A Scottish Conservative MSP has condemned Scotland's justice system as he recounted his ordeal after being targeted in an acid attack. Russell Findlay, who was elected to Holyrood last month, criticised the "bad faith, back covering and secrecy" within Scotland's justice institutions. The West Scotland MSP changed careers after 27 years as an investigative journalist, having spent much of his career investigating organised crime. In 2015, he was the victim of an acid attack from a hitman, an incident that inspired him to get involved in politics. In his maiden speech at the Scottish Parliament, Mr Findlay said that injustice was "rife" in Scotland, with legal regulation such as police complaints, judicial complaints, and parole boards "not fit for purpose". He also attacked the SNP and nationalism, stating that Holyrood "has the power" to fix the issues facing Scottish justice, "but the SNP prefer to dupe our citizens with a relentless diet of manufactured grievance and dishonestly blaming all our ills on Westminster."
Daily Mail (Scot)
Scottish Building Society in climate change partnership
Scottish Building Society and climate change analyst Ambiental are working together to examine the potential flood impact on around £400m
worth of mortgages. Paul Denton, chief executive of SBS, remarked: “We are delighted to partner with Ambiental, a world leader in the field. Their predictive
technology, combined with expert analysis models the risk of different
climate change scenarios on our £400m mortgage portfolio, whether from flooding or coastal erosion.”
BTO launches free Fertility Law Advice Service
BTO’s Family Law team is launching a new free Fertility Law Advice Service for couples and individuals who are embarking on their fertility treatment journey. The advice service is designed to answer initial questions potential parents may have regarding the fertility treatment process and navigating the route to legal parenthood. Free signposting and generic information about fertility law will be provided by lawyers who have a genuine understanding of fertility law and the complicated landscape in which it operates. Lesley Gordon, Head of BTO’s Family Law team, said: “We are here to ensure that everyone, no matter what their family makeup, is armed with knowledge of their rights when becoming parents".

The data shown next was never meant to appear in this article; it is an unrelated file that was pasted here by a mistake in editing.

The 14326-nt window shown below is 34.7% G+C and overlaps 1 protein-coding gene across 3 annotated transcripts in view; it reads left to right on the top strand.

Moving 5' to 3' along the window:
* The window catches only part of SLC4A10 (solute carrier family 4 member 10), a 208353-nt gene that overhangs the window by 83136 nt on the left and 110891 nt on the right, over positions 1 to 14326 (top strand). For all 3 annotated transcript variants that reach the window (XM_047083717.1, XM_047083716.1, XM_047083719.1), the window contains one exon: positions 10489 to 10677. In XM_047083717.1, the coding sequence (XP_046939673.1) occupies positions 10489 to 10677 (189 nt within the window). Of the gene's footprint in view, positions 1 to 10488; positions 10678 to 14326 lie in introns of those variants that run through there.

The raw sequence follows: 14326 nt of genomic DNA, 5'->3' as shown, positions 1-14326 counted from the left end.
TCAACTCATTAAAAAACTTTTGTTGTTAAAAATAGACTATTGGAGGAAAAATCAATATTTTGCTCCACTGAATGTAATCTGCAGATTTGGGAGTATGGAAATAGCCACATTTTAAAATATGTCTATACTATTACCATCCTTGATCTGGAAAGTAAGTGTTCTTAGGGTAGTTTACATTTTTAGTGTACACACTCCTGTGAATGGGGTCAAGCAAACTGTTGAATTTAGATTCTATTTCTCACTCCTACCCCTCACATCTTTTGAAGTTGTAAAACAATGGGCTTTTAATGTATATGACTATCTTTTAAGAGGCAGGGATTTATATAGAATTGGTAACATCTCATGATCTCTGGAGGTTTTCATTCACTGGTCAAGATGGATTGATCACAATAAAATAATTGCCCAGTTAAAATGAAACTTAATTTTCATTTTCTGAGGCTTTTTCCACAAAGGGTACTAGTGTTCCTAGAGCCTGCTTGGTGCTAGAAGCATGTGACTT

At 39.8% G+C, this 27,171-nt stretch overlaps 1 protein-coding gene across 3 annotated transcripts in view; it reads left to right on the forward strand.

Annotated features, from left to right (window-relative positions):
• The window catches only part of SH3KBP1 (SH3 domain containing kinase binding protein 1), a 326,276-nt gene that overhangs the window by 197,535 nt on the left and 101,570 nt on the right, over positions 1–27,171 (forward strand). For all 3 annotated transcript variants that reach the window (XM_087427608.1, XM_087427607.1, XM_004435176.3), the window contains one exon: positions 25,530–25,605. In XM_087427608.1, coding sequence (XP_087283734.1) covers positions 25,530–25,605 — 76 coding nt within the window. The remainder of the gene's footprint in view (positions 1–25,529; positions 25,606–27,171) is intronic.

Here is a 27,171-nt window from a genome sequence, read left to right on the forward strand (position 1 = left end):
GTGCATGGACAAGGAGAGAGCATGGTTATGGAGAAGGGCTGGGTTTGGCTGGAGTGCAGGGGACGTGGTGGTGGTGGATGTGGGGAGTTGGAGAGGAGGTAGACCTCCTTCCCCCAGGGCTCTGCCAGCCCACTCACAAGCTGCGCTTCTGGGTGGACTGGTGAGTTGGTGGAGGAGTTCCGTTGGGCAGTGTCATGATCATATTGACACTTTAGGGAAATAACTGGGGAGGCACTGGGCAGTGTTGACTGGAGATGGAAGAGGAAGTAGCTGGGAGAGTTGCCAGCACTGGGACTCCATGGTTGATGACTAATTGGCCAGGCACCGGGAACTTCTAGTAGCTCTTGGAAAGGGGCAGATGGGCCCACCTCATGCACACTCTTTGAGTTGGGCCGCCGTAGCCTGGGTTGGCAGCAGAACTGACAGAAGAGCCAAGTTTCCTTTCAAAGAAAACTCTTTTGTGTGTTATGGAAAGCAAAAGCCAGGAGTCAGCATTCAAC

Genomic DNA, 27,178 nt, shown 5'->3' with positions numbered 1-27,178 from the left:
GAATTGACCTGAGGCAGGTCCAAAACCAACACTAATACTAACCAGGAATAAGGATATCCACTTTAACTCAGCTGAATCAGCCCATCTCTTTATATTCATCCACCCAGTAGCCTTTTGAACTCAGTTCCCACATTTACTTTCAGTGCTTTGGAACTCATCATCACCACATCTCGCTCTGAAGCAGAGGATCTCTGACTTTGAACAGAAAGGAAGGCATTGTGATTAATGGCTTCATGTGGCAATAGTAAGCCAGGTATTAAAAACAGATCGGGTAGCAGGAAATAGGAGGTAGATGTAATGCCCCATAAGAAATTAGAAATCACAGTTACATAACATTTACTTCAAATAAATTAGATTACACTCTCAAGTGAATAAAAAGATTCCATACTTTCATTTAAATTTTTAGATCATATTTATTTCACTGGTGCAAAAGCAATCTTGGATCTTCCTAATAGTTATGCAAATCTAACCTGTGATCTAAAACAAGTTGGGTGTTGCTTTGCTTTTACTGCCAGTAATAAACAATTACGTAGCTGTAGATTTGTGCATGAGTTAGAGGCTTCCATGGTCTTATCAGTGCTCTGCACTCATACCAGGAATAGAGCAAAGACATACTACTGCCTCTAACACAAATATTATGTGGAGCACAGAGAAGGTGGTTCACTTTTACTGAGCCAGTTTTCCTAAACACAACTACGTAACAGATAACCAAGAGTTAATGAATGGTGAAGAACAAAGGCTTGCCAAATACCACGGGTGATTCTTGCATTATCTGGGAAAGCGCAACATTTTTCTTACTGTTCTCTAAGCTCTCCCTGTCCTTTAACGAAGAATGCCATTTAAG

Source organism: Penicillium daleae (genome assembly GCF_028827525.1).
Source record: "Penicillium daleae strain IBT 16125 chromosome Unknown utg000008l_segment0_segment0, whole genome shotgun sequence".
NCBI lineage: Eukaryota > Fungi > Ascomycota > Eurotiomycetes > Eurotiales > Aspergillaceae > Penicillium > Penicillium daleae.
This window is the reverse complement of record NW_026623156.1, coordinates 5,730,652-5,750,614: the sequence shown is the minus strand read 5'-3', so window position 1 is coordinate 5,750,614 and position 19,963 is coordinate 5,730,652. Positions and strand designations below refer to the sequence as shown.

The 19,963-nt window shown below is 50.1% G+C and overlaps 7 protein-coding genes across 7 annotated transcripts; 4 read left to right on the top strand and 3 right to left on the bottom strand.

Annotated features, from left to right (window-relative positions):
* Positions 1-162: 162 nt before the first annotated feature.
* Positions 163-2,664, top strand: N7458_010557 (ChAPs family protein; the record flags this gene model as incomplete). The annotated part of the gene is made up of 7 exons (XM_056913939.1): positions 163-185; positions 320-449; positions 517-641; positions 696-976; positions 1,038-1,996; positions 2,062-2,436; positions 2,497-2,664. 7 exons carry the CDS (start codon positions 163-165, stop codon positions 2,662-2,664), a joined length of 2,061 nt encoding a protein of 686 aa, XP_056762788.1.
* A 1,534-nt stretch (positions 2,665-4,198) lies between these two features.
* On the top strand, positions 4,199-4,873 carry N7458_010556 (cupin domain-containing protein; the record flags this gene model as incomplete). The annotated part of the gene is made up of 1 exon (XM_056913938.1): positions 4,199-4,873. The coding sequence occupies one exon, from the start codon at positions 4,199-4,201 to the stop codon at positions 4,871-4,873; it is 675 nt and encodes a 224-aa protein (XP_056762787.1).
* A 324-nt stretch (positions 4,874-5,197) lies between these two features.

Woman wins tribunal appeal over transgender tweets
A woman who lost her job after saying that people cannot change their biological sex has won an appeal against an employment tribunal. Maya Forstater lost her original case at a tribunal in 2019, but a High Court judge ruled her "gender-critical" beliefs fell under the Equalities Act as they "did not seek to destroy the rights of trans persons". Baroness Falkner, chair of the Equality and Human Rights Commission, said the case was important because: "Some may see the beliefs of others as questionable or controversial, but people must be free to hold them.” Monica Kurnatowska, employment partner at Baker McKenzie, said the ruling meant that "individuals are entitled not to be discriminated against because of gender critical beliefs... and gives those beliefs the same legal protection as religious beliefs. Employers will be watching closely for any guidance on how to handle employee conflict fairly and lawfully.”
London Evening Standard
The Independent UK
Gillian MacLellan: 'Pursuing ESG agenda need not be pipe dream'
CMS partner Gillian MacLellan looks at the progress of the fair work agenda over the past few months, with the adoption of the Fair Work First criteria in regulated procurement and grant funding processes. The idea is that those organisations that receive public funding have a role to play in providing fair working conditions and a decent standard of living for their employees. Similarly, she notes, interest in the environmental social and governance agenda (ESG) within the private sector has grown in the last year. The drivers here come from corporate governance reform, growth in sustainable finance, and interest from investors and shareholders in sustainability. Research has shown that companies that adopt ESG standards financially outperform their competitors in the long term.